Business

Pacific NorthWest LNG working to address marine navigation concerns

Tessa Gill, head of stakeholder management for Pacific NorthWest LNG, and Derek Baker, Pacific NorthWest LNG community relation advisor, provide a project update to Prince Rupert city council on Dec. 9. - Shaun Thomas photo
Tessa Gill, head of stakeholder management for Pacific NorthWest LNG, and Derek Baker, Pacific NorthWest LNG community relation advisor, provide a project update to Prince Rupert city council on Dec. 9.
— image credit: Shaun Thomas photo

Pacific NorthWest LNG is taking steps to ensure continued access to Porpoise Harbour, but what exactly that will look like remains to be seen.

Tessa Gill, head of stakeholder management for Pacific NorthWest LNG, and Derek Baker, Pacific NorthWest LNG community relation advisor, attended the Dec. 9 meeting of Prince Rupert council and said they have responded to concerns about navigational access in relation to the bridge connecting the terminal to the mainland.

"We have raised the height of the bridge connecting Lelu Island to Skeena Drive so that, at most high tides, a ship the size of a gillnetter can pass below the bridge," said Gill, noting the change is in direct response to concerns raised during the public consultation process.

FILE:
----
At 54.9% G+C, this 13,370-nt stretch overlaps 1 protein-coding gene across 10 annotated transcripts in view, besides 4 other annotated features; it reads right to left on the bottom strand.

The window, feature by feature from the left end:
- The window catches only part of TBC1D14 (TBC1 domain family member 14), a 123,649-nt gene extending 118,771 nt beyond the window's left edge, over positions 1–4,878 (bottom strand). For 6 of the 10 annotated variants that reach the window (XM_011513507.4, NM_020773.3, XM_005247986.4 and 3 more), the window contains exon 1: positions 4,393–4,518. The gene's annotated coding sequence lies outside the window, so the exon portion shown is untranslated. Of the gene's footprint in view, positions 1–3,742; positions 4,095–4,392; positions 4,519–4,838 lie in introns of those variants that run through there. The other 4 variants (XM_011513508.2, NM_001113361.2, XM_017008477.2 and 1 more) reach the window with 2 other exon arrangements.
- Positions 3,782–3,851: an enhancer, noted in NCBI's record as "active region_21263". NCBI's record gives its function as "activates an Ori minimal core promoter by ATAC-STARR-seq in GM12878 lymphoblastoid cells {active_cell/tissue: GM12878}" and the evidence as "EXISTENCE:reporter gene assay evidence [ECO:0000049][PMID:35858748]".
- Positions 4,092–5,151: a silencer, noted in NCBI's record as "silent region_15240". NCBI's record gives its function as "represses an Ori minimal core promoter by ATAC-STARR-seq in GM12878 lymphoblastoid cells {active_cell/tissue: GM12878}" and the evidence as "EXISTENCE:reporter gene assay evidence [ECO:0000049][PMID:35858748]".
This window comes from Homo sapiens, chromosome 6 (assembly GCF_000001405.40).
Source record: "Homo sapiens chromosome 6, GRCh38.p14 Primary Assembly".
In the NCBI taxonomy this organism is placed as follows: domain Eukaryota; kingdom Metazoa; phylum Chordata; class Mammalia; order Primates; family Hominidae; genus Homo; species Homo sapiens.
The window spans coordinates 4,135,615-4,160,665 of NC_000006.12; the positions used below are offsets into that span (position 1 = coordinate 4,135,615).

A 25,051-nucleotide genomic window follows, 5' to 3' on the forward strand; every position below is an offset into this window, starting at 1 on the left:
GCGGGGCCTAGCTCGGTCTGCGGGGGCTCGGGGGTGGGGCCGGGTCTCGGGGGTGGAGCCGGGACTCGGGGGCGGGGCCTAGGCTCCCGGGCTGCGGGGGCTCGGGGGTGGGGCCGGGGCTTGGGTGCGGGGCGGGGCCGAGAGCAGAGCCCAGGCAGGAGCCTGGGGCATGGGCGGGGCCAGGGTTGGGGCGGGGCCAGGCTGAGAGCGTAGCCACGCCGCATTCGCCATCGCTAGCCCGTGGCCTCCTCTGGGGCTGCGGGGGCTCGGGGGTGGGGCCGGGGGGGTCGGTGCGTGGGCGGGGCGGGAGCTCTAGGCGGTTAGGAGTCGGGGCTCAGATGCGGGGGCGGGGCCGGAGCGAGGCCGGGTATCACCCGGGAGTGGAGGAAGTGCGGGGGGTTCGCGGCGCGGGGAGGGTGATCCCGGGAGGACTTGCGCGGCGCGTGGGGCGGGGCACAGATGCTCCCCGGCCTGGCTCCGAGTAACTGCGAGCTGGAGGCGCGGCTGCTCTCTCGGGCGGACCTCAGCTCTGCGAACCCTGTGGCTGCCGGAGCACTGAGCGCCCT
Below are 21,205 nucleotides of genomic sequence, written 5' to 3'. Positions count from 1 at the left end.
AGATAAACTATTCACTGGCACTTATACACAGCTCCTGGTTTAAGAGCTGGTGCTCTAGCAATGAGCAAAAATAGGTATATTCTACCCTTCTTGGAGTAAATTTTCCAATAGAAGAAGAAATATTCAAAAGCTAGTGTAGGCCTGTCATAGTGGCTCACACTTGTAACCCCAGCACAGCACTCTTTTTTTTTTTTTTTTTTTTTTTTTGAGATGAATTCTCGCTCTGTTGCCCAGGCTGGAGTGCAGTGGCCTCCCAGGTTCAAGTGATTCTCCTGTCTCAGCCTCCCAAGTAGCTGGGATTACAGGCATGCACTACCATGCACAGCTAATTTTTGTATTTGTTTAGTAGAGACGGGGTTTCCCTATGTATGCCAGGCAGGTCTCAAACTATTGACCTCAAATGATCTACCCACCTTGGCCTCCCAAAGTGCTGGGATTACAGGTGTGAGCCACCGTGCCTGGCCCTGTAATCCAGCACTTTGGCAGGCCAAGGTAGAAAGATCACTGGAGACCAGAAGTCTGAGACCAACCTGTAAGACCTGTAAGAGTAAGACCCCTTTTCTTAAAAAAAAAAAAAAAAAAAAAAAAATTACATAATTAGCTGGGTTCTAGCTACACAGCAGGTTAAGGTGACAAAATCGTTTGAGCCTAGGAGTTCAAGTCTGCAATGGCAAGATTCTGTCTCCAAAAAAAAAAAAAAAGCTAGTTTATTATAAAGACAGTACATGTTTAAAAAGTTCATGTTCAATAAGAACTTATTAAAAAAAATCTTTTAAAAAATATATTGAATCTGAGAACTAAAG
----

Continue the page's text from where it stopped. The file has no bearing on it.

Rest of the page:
"It has to be high tide for any boat to use this route ... but we have looked into it and people are using this route. People are navigating Lelu Slough."

At the same time the company is planning for a 2.7 kilometre jetty leading to the loading dock from the side of Lelu closest to Ridley Island, a move being made in order to avoid impacting Flora Bank. Gill said the company is working on ways to prevent the jetty from impacting marine navigation, but said it may be unavoidable.

"We have heard from others that, in adverse weather, they would like to continue to navigate between Lelu Island and Flora Bank, and that is what we are trying to address now ... but that isn't entirely in our hands as there are some safety standards and operational considerations when you have a trestle with vessels around," she said, noting a trestle of this length isn't necessarily a rarity.

"I don't think Petronas owns any facilities with a 2.7 kilometre long trestle, but there are others in the world that are longer. I know there is one that is 4.6 kilometres and another near five kilometres long."

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